Moreover, if and are nonempty subsets of and , then we denote by , , the usual algebraic operations on sets. If is a subset of then the symbols and denote the closure and closed convex hull of , respectively. Apart from this, we denote by the family of all nonempty and bounded subsets of and by its subfamily consisting of all relatively compact sets.

In what follows, we will accept the following definition of the concept of a measure of noncompactness [21].

*Definition 1. *A mapping is said to be *a measure of noncompactness* in if it satisfies the following conditions. (1^{°})The family is nonempty and .(2^{°}).(3^{°}).(4^{°}) for .(5^{°})If is a sequence of closed sets from such that for and if , then the intersection set is nonempty.

The family appearing in 1° is called *the kernel of the measure of noncompactness* .

Observe that the set from the axiom 5^{°} is a member of the family . Indeed, since for any natural number , we infer that . Consequently, . This simple observation will be essential in our further investigations.

Now, we formulate a fixed point theorem of Darbo type which will be used further on [21].

Theorem 2. *Let be a nonempty, bounded, closed, and convex subset of the Banach space , and let be a continuous mapping. Assume that there exists a constant such that for any nonempty subset of . Then, has a fixed point in the set .*

*Remark 3. *Denote by the set of all fixed points of the operator belonging to . It can be easily seen [21] that the set belongs to the family .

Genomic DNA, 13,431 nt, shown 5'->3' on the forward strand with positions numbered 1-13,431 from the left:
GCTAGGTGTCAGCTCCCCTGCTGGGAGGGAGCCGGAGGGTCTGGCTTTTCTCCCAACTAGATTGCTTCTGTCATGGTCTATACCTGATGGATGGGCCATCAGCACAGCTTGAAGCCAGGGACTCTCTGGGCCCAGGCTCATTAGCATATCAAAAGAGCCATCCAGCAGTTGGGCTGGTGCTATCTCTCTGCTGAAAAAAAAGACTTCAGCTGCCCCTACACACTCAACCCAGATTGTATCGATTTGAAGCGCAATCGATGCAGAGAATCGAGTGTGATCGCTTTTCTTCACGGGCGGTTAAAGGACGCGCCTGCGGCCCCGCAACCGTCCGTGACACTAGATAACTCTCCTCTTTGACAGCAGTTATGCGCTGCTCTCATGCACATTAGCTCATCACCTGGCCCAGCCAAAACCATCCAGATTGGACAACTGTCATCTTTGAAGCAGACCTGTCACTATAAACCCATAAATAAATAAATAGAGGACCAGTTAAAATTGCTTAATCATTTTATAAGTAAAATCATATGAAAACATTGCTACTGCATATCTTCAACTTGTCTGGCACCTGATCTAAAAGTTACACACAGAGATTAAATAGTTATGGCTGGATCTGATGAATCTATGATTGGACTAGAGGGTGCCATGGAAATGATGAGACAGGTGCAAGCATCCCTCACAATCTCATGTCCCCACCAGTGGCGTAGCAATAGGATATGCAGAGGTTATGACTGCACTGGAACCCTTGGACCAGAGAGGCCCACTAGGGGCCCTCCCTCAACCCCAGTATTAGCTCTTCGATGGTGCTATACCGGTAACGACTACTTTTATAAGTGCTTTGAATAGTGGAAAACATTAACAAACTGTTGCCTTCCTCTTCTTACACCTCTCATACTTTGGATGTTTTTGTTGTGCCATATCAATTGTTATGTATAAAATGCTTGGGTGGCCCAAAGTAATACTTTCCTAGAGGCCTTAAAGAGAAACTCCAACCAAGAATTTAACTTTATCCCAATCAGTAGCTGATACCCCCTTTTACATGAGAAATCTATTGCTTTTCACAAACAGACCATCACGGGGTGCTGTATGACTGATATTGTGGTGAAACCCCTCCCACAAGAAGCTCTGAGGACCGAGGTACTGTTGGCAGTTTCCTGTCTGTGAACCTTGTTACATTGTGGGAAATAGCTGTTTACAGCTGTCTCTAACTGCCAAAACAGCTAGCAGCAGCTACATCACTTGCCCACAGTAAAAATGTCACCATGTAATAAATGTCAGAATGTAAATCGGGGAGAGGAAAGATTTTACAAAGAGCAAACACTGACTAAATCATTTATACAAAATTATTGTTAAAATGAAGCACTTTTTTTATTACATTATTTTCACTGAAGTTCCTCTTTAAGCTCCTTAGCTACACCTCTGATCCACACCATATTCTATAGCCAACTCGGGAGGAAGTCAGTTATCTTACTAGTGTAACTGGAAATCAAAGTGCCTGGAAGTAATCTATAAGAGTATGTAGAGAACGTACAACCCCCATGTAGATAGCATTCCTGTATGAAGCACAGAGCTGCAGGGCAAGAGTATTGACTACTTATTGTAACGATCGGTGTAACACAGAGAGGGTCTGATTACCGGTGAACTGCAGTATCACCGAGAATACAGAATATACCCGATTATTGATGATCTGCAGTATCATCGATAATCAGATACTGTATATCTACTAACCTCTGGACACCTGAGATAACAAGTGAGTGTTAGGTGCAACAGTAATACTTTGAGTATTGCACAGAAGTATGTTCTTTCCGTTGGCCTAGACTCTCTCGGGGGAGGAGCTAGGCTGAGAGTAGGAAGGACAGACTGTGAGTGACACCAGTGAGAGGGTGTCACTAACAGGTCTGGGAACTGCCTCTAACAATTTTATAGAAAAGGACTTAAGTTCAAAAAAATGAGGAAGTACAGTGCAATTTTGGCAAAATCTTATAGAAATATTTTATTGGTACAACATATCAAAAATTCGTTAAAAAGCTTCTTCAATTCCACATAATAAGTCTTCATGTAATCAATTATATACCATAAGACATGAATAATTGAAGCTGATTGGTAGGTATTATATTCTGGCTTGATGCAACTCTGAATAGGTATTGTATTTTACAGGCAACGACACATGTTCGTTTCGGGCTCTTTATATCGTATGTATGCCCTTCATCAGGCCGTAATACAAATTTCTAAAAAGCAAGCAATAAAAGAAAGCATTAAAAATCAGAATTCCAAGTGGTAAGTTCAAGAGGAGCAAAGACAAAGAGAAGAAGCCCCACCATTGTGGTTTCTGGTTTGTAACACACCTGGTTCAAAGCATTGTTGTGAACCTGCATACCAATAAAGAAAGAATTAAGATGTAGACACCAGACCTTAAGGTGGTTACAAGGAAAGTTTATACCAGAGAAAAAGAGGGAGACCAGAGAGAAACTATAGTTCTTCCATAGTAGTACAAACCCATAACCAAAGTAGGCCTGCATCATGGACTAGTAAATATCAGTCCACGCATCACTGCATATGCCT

In what follows, we will work in the Banach space consisting of all real functions defined, continuous, and bounded on . This space will be endowed with the standard supremum norm

Now, we recall the construction of a measure of noncompactness in the space which was introduced in [21]. To this end, fix a nonempty and bounded subset of the space and positive numbers , . For , denote by *the modulus of continuity* of the function on the interval ; that is,
Next, we put
Further, for a fixed number let us put
Finally, let us consider the function defined on the family by the formula
It can be shown [21] that the function is a measure of noncompactness in the space . Moreover, the kernel of this measure consists of all nonempty and bounded subsets of such that functions from are locally equicontinuous on , and the thickness of the bundle formed by functions from tends to zero at infinity. This property in combination with Remark 3 permits us to characterize solutions of the integral equation considered in the sequel.

For further purposes, we introduce now the concept of attractivity (stability) of solutions of operator equations in the space . To this end, assume that is a nonempty subset of the space . Moreover, let be an operator defined on with values in . Let us consider the operator equation of the form

*Definition 4. *We say that solutions of (6) are *attractive* (or *locally attractive*) if there exists a ball in the space such that , and for arbitrary solutions , of (6) belonging to the set we have that
In the case when limit (7) is uniform with respect to the set , that is, when for each there exists such that